At last - some bits and pieces from our 10 days in Portugal. We stayed at Käthes daughter Veronicas house in the little village of Avessada a couple of swedish miles north of Lisbon. Veronica is transforming a piece of barren land around the house into a self sustainable farm. With help of volunteers she has truly accomplished a lot in a very short time. Read more about it here. The village only has some hundred inhabitants but still manages to support 4 bars. This was a good thing since our Internet oriented hosts didn't have a proper TV cable and I really wanted to see some of the world cup games. (Sadly enough - Portugal didn't win any games during our stay.) A beer is only 70 cent or so so it is really affordable to go out and have a beer or a coffee. There are two kinds of local beer: Sagres and Superbock. Apparently people lean towards Sagres in the south and Superbock in the north. To me they taste about the same and are really superior to "normal" Swedish beer like Pripps, Spendrups and Norrlands Guld. The coffee is also great and is strong and a bit larger than caffe italiano.
Food is great in Portugal. It is perhaps not very fancy but the ingredients are so good that everything just tastes great. We cooked some at home and had some nice lunches and dinners out. Meals to remember were the seafood lunch in beach heaven Ericeira, the buffet lunch on a side street in Sintra with home cooked food by 2 friendly ladies, the very cozy restaurant in Tomar where we sat in a nice homely garden, the sushi at Origami just next to Oceanario in Lisbon, the lunch at a local joint in Malveira (down the hill from Avessada) that were just very local and very good (grilled sardines!), the brazilian meat dinner in Lisbon and of course a great midsummer's dinner at home with our hosts and some of their friends enjoying (?!) snaps and sill!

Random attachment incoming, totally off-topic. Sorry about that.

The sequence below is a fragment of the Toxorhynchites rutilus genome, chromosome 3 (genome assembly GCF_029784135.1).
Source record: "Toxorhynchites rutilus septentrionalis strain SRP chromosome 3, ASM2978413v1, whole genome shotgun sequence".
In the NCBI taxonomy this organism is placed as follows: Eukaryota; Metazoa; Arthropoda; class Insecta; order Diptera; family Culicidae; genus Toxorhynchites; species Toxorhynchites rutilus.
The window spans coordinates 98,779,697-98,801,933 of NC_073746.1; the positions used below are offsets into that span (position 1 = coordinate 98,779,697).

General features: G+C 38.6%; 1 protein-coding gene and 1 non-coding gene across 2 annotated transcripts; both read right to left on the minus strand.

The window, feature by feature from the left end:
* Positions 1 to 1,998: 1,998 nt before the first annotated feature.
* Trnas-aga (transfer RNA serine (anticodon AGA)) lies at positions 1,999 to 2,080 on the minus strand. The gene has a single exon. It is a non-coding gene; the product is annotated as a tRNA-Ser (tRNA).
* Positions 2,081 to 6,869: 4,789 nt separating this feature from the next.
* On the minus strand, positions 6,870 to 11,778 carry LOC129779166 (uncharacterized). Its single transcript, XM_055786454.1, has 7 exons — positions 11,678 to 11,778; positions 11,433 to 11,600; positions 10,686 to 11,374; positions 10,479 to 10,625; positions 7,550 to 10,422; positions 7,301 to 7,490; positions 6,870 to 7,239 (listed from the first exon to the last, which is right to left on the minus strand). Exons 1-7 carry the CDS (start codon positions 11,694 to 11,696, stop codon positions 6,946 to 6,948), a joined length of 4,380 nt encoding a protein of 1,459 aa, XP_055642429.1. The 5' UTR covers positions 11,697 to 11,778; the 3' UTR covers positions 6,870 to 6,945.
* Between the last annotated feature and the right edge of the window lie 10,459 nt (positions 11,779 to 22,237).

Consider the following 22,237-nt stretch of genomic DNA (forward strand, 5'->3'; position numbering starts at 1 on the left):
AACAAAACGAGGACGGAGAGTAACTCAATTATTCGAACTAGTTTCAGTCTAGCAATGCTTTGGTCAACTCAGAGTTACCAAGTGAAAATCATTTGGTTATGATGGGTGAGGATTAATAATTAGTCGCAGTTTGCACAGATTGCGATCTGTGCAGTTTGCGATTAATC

We did 2 day trips to Lisbon using public transportation to get there and made it to most of the sights and places. Even though I have visited Torre de Belem before it was great to do it together with the kids. Just strolling around in the old parts or Lisbon is also a great time. It is vivid streets where people actually live in the old hoods. We visited Oceanario which is a huge place with lots of aquariums filled with all kinds of strange and normal fish. There were also a couple of open spaces with birds from different climate zones. The subway station serving Oceanario is called Oriente and has this truly awesome futuristic architecture. Think Star Trek space ship but more voluminous.
The weather was a bit interesting. We had some hot days especially in Lisbon and when going inwards from the coast. And we managed to get one great day at the beaches around Ericeira but half way through the coast was about 20 C and misty so we canceled our plans of visiting the bird island outside of Peniche and also didn't make it to surfing school. But we had no problem filling our days with other things to do. One day we stayed at home and only went for a long walk. First up to the hill top with two big wind power stations. It was a strange feeling to look at the great views with 2 rotors moving about somewhere up there. Then we walked around the entire hill (the kids gave up after the hill climb though) finding a couple of geocaches on the way.
2 days were spent in Sintra in the two strange palaces with accompanying gardens from the 19th century. True imagination to come up with all the details in the architecture and a crazy bunch of people to fund it and populate it during the summers. What else? We spent about a day on the templars trail visiting the great Castelo de Almourol in the midst of Rio Tejo and Convento de Christo - the magnificent portuguese templars head quarters on the hills overlooking the nice city of Tomar. All very medieval, terrifying and uplifting.
The perhaps saddest part of the trip was our visit to Fatima. I really had to see this sacred place to get a feel for it. The place where a couple of kids saw Mary and people started going there en masse despite the church initial attempts to marginalize it. It was fascinating to see the big square between the two churches in memory of the event. There is a special lane for people walking on their knees to make God listen better. Being a former newborn it is always depressing to see religion having so much power over people. Maybe it is good for some of them but I am sure that for many it is rather a limiting force.
And the graffiti was great.
As always - a good guide book (Lonely Planet this time) is really useful and we had good luck with restaurants we tried outside the text. Just look for the locals is as good an advice as ever. There are more pictures over at flickr if you just can't get enough! And superthanks to Veronica and Alexander for having us!